So he established an aura from the start of his first era at Chelsea, which was still apparent when he returned with Inter Milan in the Champions League in 2010. Football reporters are usually a cynical bunch, but the returning Mourinho had some of the English press pack eating out of his hand — and could have tickled their tummies like compliant puppies if he’d wanted to.
So imagine the anticipation and expectation when he returned as Chelsea manager last summer. Initially Mourinho did not disappoint, with soundbites and smiles, soon to be followed by promising results. Perfunctory victories over Hull and Aston Villa were followed by a creditable draws at Old Trafford and defeat by Bayern Munich only on penalties in the Super Cup.
But then successive defeats by Everton and Basel suggested everything was not quite right at the Bridge, and Mourinho started to face awkward questions. He has answered them with a combination of charm, prickliness and at times disarming honesty, one of the qualities that Hazard said the players admired so much.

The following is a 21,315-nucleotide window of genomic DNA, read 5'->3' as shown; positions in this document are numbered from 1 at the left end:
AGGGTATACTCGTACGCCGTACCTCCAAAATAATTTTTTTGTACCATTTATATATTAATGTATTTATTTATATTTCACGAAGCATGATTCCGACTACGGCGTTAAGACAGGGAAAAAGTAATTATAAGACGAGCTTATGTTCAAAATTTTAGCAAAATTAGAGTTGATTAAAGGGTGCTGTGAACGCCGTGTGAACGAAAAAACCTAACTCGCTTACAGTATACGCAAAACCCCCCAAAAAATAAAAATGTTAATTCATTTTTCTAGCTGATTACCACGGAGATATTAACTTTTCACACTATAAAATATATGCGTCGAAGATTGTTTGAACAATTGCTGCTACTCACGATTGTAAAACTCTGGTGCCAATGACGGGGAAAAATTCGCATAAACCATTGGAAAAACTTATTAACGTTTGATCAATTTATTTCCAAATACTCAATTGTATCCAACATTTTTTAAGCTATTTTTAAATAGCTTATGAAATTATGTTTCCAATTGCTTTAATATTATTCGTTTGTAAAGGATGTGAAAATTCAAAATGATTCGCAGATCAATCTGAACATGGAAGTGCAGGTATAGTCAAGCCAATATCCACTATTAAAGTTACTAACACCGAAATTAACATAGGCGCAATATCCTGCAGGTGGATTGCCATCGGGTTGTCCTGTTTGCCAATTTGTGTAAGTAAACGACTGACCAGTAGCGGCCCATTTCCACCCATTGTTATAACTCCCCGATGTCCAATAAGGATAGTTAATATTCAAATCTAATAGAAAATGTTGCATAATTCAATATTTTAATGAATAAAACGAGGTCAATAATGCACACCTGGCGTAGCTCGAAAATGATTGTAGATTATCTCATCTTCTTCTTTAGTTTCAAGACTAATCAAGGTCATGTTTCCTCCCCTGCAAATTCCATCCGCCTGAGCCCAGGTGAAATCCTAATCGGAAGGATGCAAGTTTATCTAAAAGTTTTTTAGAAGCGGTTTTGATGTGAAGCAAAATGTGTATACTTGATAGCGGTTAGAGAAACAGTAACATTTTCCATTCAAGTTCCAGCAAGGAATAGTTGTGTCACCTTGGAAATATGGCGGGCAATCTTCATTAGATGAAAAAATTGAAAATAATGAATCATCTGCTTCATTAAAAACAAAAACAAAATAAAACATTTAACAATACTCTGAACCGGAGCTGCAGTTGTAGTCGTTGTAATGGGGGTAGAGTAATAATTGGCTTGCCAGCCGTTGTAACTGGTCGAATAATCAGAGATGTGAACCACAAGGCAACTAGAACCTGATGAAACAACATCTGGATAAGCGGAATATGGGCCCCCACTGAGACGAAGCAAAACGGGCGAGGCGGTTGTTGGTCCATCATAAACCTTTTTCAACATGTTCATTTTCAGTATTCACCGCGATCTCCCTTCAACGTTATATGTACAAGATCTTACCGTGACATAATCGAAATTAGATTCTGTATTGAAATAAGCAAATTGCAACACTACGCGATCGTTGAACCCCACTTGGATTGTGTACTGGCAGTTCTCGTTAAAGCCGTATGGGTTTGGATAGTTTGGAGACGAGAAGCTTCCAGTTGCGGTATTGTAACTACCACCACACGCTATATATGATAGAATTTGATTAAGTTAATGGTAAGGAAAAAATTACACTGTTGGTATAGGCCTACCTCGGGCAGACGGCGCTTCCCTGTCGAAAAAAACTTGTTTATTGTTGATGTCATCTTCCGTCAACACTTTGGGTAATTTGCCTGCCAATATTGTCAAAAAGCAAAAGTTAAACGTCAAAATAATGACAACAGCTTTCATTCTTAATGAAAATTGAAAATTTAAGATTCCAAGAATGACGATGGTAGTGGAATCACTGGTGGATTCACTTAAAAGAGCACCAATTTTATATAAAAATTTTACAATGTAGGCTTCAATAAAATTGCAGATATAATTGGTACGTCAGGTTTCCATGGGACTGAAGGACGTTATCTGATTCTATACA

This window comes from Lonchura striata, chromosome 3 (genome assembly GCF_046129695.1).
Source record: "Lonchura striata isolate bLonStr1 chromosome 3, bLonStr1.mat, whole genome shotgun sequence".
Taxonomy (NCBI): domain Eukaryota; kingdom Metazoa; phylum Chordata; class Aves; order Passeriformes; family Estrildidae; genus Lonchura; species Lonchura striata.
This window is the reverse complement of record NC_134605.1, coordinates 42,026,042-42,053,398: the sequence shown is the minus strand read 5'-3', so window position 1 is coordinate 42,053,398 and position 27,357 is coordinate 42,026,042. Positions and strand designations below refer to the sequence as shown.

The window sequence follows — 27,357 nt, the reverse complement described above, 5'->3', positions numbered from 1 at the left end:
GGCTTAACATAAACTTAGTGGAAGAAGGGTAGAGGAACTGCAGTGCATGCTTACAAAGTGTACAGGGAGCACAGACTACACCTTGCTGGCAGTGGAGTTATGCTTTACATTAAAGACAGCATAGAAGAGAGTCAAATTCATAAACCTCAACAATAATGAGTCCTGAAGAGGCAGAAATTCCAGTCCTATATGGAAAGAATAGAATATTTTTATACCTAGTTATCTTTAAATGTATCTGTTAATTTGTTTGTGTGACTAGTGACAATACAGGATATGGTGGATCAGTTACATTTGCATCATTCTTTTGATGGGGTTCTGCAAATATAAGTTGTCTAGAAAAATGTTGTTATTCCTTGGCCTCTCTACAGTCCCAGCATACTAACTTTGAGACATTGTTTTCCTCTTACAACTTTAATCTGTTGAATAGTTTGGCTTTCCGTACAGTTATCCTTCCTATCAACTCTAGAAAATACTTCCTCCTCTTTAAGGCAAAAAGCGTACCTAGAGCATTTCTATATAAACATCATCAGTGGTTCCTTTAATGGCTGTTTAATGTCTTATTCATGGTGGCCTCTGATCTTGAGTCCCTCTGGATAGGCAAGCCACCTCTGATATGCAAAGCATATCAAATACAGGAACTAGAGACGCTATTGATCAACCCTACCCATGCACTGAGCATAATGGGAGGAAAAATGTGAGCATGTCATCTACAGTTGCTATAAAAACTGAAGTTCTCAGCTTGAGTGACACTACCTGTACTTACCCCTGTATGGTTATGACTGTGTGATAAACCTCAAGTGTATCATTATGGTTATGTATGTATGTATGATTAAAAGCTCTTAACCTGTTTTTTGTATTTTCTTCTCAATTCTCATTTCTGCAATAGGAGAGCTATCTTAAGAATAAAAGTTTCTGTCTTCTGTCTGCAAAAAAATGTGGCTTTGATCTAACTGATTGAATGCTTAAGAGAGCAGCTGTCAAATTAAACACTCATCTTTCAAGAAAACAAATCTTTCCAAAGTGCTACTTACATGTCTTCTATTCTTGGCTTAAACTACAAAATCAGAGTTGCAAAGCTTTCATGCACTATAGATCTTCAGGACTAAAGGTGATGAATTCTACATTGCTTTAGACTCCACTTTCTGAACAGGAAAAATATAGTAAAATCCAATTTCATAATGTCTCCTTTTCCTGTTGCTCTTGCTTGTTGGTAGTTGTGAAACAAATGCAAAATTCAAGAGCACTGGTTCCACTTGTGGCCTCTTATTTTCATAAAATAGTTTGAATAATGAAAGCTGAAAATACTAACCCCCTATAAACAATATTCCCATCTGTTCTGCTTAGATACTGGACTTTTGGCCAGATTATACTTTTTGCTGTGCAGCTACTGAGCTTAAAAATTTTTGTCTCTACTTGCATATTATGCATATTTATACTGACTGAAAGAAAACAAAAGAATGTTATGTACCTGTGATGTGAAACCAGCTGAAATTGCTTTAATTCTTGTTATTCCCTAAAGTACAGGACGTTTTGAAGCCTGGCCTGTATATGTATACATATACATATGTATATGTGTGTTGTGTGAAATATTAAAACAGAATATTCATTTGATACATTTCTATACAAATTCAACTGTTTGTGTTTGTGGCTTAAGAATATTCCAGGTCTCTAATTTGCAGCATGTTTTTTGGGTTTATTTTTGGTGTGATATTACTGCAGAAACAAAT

More recently, as Chelsea have struggled to live up to their pre-season billing as front-runners for the title, Mourinho has tried hard to play down expectations, talking about a season of transition and asking for patience, which is one of the virtues least associated with Roman Abramovich.
As Chelsea prepare to face Arsenal tonight, knowing victory would take them from fourth above the Gunners and Manchester City but still behind leaders Liverpool, Mourinho spoke of next season being the one to watch for Chelsea supporters. “Next season Chelsea will have a phenomenal side,” he said, pointing to City as the clear favourites to win the title.
He admires the way his old adversary Arsene Wenger has built a side that blends outstanding youngsters with established stars, citing the arrival of Mesut Ozil to complement Jack Wilshere, Aaron Ramsey and Theo Walcott, as the key to Arsenal’s success this season.
Interestingly, he would like us to believe he has buried the hatchet with Wenger, whom he described as a ‘voyeur’ a decade ago. The remark, based on Wenger’s constant references to Chelsea and Mourinho at the time, incensed the Frenchman, who has never beaten a Mourinho side in nine attempts.